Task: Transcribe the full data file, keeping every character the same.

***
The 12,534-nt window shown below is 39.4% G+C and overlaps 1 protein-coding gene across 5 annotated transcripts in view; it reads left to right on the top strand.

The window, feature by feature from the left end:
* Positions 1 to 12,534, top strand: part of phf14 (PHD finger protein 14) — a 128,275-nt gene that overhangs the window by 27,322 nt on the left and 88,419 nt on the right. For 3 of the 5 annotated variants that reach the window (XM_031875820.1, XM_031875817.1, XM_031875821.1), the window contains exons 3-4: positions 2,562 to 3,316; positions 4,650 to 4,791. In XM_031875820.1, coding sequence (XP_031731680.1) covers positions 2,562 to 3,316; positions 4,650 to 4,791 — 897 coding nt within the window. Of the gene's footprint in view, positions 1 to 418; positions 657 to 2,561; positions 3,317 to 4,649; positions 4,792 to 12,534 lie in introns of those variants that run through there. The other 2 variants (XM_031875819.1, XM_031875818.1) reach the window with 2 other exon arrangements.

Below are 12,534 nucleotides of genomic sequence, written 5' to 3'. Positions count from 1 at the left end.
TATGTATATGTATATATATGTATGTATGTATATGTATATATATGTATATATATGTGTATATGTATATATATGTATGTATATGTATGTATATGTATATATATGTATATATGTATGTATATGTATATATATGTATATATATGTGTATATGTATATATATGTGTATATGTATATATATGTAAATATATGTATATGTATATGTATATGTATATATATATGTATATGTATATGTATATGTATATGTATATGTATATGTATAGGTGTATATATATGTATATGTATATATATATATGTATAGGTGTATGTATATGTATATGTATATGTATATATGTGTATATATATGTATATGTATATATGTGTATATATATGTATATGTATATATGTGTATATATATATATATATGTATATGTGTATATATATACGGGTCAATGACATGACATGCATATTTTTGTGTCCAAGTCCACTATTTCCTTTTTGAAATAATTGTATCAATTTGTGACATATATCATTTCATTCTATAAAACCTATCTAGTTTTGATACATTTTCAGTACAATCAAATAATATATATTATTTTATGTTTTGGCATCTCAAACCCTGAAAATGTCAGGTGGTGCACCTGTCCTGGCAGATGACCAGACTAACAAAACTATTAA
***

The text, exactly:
The 12,534-nt window shown below is 39.4% G+C and overlaps 1 protein-coding gene across 5 annotated transcripts in view; it reads left to right on the top strand.

The window, feature by feature from the left end:
* Positions 1 to 12,534, top strand: part of phf14 (PHD finger protein 14) — a 128,275-nt gene that overhangs the window by 27,322 nt on the left and 88,419 nt on the right. For 3 of the 5 annotated variants that reach the window (XM_031875820.1, XM_031875817.1, XM_031875821.1), the window contains exons 3-4: positions 2,562 to 3,316; positions 4,650 to 4,791. In XM_031875820.1, coding sequence (XP_031731680.1) covers positions 2,562 to 3,316; positions 4,650 to 4,791 — 897 coding nt within the window. Of the gene's footprint in view, positions 1 to 418; positions 657 to 2,561; positions 3,317 to 4,649; positions 4,792 to 12,534 lie in introns of those variants that run through there. The other 2 variants (XM_031875819.1, XM_031875818.1) reach the window with 2 other exon arrangements.

Below are 12,534 nucleotides of genomic sequence, written 5' to 3'. Positions count from 1 at the left end.
TATGTATATGTATATATATGTATGTATGTATATGTATATATATGTATATATATGTGTATATGTATATATATGTATGTATATGTATGTATATGTATATATATGTATATATGTATGTATATGTATATATATGTATATATATGTGTATATGTATATATATGTGTATATGTATATATATGTAAATATATGTATATGTATATGTATATGTATATATATATGTATATGTATATGTATATGTATATGTATATGTATATGTATAGGTGTATATATATGTATATGTATATATATATATGTATAGGTGTATGTATATGTATATGTATATGTATATATGTGTATATATATGTATATGTATATATGTGTATATATATGTATATGTATATATGTGTATATATATATATATATGTATATGTGTATATATATACGGGTCAATGACATGACATGCATATTTTTGTGTCCAAGTCCACTATTTCCTTTTTGAAATAATTGTATCAATTTGTGACATATATCATTTCATTCTATAAAACCTATCTAGTTTTGATACATTTTCAGTACAATCAAATAATATATATTATTTTATGTTTTGGCATCTCAAACCCTGAAAATGTCAGGTGGTGCACCTGTCCTGGCAGATGACCAGACTAACAAAACTATTAA